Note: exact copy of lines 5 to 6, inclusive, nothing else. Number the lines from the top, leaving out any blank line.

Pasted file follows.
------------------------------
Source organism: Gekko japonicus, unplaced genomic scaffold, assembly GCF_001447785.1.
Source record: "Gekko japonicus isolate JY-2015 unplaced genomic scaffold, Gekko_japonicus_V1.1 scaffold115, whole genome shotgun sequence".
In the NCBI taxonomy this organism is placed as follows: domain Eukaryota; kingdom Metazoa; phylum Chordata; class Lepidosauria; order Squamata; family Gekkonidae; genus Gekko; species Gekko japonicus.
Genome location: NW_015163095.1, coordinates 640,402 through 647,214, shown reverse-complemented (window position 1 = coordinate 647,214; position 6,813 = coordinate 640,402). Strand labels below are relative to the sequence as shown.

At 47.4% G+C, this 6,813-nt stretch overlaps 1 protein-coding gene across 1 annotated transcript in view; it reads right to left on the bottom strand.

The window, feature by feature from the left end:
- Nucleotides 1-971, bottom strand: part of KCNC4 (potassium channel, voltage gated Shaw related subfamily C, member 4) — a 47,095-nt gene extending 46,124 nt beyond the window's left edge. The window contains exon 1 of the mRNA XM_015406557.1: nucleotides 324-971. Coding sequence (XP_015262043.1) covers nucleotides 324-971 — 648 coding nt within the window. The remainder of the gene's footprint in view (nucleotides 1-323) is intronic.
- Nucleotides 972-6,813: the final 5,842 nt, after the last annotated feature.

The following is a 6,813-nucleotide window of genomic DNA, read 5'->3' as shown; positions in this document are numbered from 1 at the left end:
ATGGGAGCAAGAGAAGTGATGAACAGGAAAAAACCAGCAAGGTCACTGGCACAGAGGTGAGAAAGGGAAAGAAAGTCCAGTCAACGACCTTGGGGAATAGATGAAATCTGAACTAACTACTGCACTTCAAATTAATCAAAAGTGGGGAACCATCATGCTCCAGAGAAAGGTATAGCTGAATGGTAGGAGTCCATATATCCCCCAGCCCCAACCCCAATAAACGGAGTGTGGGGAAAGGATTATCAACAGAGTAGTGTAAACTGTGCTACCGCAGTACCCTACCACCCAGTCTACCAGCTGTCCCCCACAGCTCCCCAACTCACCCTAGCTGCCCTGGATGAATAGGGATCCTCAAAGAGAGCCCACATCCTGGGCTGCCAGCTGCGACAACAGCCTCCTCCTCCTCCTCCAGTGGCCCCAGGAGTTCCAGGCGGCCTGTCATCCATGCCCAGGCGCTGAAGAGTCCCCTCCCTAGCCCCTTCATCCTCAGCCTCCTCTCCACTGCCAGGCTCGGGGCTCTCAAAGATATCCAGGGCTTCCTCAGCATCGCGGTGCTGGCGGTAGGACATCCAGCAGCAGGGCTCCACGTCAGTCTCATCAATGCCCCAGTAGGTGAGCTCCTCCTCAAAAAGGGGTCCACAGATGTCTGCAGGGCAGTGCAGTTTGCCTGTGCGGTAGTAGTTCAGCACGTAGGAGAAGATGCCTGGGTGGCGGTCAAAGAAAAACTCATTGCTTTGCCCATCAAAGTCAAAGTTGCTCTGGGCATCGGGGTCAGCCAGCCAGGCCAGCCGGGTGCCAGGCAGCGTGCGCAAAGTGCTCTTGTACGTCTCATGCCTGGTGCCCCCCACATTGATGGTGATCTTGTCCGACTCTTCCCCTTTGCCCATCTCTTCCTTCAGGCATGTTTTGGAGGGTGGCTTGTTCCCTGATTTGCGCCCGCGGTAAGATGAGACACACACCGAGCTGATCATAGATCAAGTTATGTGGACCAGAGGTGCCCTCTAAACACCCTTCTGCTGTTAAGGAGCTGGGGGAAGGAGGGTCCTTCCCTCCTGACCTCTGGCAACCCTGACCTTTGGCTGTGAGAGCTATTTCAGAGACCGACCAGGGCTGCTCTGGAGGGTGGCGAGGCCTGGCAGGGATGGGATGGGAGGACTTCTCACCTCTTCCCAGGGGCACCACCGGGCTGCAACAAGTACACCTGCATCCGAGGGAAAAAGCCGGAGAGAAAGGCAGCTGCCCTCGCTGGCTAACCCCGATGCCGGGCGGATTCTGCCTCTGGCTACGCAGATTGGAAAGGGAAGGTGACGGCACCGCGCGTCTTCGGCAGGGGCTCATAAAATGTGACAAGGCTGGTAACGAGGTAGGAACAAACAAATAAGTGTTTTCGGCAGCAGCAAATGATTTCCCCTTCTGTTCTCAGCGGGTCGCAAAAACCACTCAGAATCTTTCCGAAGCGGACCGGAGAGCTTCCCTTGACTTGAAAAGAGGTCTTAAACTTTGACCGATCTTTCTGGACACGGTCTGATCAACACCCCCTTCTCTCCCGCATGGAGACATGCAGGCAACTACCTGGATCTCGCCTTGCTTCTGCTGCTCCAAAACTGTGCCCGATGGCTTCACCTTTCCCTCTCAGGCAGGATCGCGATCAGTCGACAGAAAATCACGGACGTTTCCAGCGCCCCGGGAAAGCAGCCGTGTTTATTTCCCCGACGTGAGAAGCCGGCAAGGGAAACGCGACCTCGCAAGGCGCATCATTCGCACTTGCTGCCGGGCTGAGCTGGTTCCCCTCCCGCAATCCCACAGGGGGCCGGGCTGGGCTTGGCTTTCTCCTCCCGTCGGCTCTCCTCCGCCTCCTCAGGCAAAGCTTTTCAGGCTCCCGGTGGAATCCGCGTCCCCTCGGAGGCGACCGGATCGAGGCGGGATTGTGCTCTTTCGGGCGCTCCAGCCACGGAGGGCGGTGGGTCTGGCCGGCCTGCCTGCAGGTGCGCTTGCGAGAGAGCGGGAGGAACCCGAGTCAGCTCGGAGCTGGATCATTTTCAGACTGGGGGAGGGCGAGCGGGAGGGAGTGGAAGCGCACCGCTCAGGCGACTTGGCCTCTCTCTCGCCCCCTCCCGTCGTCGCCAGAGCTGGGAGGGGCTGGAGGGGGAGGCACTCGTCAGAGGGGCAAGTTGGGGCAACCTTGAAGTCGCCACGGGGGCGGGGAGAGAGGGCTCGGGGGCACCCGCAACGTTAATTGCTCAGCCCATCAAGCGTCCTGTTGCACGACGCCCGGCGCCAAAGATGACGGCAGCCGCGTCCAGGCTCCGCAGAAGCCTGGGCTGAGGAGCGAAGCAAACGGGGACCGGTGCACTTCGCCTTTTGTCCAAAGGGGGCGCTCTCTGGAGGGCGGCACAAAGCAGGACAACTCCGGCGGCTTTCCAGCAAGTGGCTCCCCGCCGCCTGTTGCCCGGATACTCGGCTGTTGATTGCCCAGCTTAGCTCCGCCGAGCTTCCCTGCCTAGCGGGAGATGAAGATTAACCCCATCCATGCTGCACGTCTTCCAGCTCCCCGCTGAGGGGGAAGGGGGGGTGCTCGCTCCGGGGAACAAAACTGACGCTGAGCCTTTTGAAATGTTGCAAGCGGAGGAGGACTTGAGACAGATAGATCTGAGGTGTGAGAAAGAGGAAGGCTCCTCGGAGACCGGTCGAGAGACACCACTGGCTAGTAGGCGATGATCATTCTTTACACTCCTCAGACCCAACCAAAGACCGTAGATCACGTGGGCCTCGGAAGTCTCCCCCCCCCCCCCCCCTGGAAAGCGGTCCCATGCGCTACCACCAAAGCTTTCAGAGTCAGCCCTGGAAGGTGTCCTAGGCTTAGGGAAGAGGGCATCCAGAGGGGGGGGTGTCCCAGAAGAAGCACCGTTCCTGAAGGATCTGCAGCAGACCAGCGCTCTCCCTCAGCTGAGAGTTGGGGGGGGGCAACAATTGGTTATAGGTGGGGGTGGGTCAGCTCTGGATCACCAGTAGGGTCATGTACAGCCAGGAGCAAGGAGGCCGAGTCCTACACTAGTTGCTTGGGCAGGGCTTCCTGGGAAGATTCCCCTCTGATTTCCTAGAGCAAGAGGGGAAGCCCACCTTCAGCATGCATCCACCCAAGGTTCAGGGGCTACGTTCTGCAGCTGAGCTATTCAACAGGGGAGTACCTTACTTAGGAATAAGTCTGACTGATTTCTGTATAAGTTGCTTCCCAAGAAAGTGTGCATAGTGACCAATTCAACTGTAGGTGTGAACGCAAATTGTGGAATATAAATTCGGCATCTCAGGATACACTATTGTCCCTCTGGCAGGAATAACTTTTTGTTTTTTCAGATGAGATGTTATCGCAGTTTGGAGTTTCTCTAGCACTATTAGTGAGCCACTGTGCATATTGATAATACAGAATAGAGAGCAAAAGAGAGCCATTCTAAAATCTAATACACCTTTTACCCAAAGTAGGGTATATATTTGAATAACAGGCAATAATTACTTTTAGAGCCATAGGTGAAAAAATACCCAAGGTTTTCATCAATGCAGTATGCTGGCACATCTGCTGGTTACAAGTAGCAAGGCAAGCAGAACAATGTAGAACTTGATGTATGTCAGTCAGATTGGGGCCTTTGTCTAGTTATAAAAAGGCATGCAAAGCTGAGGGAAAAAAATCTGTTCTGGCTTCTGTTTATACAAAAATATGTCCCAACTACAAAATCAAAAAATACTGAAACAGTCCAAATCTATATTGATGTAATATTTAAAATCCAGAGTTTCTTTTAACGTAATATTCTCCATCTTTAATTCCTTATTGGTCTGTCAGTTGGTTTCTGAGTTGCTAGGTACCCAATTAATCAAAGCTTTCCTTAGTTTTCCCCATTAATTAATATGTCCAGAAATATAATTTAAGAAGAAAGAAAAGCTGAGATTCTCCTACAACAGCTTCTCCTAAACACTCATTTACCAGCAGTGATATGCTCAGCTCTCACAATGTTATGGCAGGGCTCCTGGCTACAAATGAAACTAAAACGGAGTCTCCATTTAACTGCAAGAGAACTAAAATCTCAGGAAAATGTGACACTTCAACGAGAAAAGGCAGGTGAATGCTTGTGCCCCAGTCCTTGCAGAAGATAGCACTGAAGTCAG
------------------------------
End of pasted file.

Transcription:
At 47.4% G+C, this 6,813-nt stretch overlaps 1 protein-coding gene across 1 annotated transcript in view; it reads right to left on the bottom strand.

The window, feature by feature from the left end: